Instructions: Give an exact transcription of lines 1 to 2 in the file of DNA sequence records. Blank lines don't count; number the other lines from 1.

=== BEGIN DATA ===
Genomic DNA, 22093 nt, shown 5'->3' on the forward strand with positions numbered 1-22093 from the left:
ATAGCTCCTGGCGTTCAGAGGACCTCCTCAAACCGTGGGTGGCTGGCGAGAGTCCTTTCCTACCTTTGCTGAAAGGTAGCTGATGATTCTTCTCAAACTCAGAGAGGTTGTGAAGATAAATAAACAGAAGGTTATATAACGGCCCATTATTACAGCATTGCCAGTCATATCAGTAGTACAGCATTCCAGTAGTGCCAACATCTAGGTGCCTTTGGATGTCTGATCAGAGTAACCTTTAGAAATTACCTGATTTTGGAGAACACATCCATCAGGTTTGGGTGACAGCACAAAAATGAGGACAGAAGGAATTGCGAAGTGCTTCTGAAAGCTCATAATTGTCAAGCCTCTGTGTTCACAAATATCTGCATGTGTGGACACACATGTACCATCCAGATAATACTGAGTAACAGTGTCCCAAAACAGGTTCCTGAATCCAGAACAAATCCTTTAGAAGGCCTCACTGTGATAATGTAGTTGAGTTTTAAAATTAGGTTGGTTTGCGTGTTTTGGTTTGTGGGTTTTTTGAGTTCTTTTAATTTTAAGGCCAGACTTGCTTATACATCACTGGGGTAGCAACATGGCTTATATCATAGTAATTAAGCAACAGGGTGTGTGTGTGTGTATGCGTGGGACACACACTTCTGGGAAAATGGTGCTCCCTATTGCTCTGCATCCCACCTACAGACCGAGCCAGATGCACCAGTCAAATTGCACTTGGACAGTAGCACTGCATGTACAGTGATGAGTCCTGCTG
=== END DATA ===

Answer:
Genomic DNA, 22093 nt, shown 5'->3' on the forward strand with positions numbered 1-22093 from the left:
ATAGCTCCTGGCGTTCAGAGGACCTCCTCAAACCGTGGGTGGCTGGCGAGAGTCCTTTCCTACCTTTGCTGAAAGGTAGCTGATGATTCTTCTCAAACTCAGAGAGGTTGTGAAGATAAATAAACAGAAGGTTATATAACGGCCCATTATTACAGCATTGCCAGTCATATCAGTAGTACAGCATTCCAGTAGTGCCAACATCTAGGTGCCTTTGGATGTCTGATCAGAGTAACCTTTAGAAATTACCTGATTTTGGAGAACACATCCATCAGGTTTGGGTGACAGCACAAAAATGAGGACAGAAGGAATTGCGAAGTGCTTCTGAAAGCTCATAATTGTCAAGCCTCTGTGTTCACAAATATCTGCATGTGTGGACACACATGTACCATCCAGATAATACTGAGTAACAGTGTCCCAAAACAGGTTCCTGAATCCAGAACAAATCCTTTAGAAGGCCTCACTGTGATAATGTAGTTGAGTTTTAAAATTAGGTTGGTTTGCGTGTTTTGGTTTGTGGGTTTTTTGAGTTCTTTTAATTTTAAGGCCAGACTTGCTTATACATCACTGGGGTAGCAACATGGCTTATATCATAGTAATTAAGCAACAGGGTGTGTGTGTGTGTATGCGTGGGACACACACTTCTGGGAAAATGGTGCTCCCTATTGCTCTGCATCCCACCTACAGACCGAGCCAGATGCACCAGTCAAATTGCACTTGGACAGTAGCACTGCATGTACAGTGATGAGTCCTGCTG